# Avoiding two stage sampling from a distribution

In my problem I have a number of input parameters lambda=(lambda1,lambda2,…,lambdak), and I have defined a univariate output function, Q(lambda), that is in general, a nonlinear black box deterministic function of the inputs. I have a desired target output distribution p(Q|data), which results from fitting a parametric distribution to some data, and want to produce an input distribution that results in it. Since the function is many-to-one, there are many possible input distributions that could do this, and so we need to specify a prior distribution, p(lambda), over inputs to define a unique posterior. In this circumstance the ‘posterior’ distribution over inputs is given by,

p(lambda|data) = p(lambda)/p(Q(lambda)) * p(Q|data),

where p(Q(lambda)) is the output distribution that would result from our choice of priors.

To sample from the input posterior distribution, p(lambda|data), I have been doing this in two stages. In the first, I independently sample inputs, lambda, from the priors and fit a kernel density estimator to the samples of Q(lambda). I then use my estimated pHat(Q(lambda)) in a second stage where I do MCMC on the RHS of the above expression to yield estimates of the posterior, p(lambda|data).

This appears to me to be a case of a doubly intractable distribution, which poses issues for MCMC. However the oddity of this problem is that I can independently sample from all elements on the RHS: p(lambda), p(Q(lambda)), and p(Q|data). However I only have a functional form of p(lambda) and p(Q|data). This is the reason I do the first stage sampling, to estimate p(Q(lambda)).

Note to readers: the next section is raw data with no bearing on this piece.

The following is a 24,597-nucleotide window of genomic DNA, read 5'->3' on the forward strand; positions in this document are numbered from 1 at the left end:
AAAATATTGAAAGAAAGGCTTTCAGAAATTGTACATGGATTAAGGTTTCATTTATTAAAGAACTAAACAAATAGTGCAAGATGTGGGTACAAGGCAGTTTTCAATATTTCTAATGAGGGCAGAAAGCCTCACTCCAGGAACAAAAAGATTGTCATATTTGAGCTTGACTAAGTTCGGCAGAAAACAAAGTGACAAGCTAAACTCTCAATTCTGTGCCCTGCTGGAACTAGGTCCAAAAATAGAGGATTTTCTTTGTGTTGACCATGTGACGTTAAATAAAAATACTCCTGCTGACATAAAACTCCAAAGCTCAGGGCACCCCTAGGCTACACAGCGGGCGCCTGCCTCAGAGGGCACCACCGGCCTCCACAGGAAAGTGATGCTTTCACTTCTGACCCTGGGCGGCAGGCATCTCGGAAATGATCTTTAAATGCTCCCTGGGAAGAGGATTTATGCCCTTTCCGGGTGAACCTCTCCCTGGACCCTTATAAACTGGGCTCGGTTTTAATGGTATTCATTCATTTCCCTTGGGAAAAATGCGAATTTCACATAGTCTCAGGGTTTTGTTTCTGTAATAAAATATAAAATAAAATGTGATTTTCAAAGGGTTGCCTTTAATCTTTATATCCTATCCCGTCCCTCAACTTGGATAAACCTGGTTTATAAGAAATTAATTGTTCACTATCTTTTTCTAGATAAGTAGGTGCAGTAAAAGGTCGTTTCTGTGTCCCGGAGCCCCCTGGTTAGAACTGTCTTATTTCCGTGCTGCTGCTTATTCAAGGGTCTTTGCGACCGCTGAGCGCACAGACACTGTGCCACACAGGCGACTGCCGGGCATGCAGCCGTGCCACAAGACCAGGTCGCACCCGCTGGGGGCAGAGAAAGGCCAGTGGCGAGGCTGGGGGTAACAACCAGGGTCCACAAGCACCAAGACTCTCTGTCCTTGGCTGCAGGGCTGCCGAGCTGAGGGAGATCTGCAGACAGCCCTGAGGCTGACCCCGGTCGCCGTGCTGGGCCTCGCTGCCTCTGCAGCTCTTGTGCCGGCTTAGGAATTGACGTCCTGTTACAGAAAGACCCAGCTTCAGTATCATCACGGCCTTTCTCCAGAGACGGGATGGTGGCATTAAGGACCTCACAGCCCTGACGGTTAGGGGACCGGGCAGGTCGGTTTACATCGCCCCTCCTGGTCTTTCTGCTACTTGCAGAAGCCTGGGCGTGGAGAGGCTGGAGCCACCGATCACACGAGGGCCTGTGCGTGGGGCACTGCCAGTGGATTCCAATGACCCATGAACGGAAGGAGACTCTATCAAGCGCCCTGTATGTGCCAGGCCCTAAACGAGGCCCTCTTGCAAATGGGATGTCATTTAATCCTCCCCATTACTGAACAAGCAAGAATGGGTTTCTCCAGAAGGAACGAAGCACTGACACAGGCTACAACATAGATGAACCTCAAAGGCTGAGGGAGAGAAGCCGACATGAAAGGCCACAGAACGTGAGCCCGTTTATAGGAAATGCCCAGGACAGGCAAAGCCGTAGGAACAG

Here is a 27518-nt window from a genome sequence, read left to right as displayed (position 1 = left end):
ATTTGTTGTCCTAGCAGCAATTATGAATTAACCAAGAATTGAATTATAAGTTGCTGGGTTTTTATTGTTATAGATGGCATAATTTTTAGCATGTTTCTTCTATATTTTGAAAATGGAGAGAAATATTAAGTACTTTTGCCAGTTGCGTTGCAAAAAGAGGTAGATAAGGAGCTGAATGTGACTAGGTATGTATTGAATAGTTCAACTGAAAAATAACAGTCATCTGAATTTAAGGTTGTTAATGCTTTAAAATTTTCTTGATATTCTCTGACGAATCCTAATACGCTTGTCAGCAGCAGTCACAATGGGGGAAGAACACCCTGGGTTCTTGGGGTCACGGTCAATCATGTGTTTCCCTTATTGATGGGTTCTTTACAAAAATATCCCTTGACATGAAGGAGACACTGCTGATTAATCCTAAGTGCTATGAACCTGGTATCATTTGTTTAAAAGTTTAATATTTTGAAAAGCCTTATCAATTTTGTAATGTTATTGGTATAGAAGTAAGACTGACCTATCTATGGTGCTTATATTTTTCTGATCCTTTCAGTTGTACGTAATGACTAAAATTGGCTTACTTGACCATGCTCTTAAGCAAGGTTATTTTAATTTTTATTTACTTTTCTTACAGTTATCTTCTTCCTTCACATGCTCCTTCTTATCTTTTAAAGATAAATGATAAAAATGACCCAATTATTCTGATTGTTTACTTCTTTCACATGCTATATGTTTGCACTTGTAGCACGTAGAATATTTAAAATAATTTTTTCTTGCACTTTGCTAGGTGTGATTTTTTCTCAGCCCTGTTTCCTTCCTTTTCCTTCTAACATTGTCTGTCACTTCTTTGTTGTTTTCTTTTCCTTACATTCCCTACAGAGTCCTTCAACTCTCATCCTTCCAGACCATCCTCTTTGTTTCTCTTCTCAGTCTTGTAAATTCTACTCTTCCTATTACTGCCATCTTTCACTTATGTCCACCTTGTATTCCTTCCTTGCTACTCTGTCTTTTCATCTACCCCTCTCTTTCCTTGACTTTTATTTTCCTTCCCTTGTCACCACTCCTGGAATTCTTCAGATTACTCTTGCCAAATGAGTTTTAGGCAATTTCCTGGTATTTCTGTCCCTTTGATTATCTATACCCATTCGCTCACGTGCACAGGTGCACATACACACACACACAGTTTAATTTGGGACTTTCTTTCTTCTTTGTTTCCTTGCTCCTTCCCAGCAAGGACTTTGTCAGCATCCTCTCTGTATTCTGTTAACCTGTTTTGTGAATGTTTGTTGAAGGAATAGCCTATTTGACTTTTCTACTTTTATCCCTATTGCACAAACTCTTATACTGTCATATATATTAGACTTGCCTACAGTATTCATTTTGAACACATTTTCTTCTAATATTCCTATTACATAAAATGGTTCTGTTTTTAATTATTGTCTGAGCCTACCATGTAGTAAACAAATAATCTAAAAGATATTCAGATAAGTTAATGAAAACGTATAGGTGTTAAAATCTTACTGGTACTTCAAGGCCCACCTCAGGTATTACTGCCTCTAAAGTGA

I can’t help thinking that there may be a one step sampling method here. Does anyone have an idea as to how I might do this?

Best,

Ben

I have some questions! I apologize if you’ve answered some of them already but this seems like a tricky inference so I wanted to be clear.

What is your data like? And what are these lambdas?

Is X a length N vector of real numbers? Or is it discrete? Does it have an upper and lower bound? (if we’re going to try to put a distribution on it we should have these things)

Lambda is a vector of length K. Is there one Lambda_i for each X_i (in which case K == N)? Or is every X_i determined by the same set of K lambdas (and so we’re probably going to make an independent and identically distributed assumption)? Or is it each X_i has it’s own length K vector lambda (in which case Lambda is an NxK matrix)?

Is this at all interpretable as a regression?

Like, is this something like:

`X ~ f(lambda)`

Except our knowledge of lambda is noisy (so we’ll do inferences there too) and we don’t know quite what ~ means?

And do you by any chance have plots of X? Or lambda? Or just any plots that describe the data? Might make it easier to think about.

Hi Ben,

Thanks for your responses. The research problem I have is quite general. I am trying to develop a method to do parameter inversion for deterministic systems, where the map from the inputs to the output are many-to-one. For example, imagine a SIR ODE model which has a number of input parameters (lambda1,lambda2,…,lambdak): the death rates of the different compartments, the disease transmissiability etc. Here our output summary statistic might consist of measurements of the susceptible population size at a certain point in time. Rather than deal with the data directly, we fit a distribution (for example, a normal) to the sample of summary statistics. The sample of summary statistics can be of any size – the only point is that we use it to fit a given distribution. So here we might find that our output distribution can be approximated by,

S(10) ~ N(mu,sigma),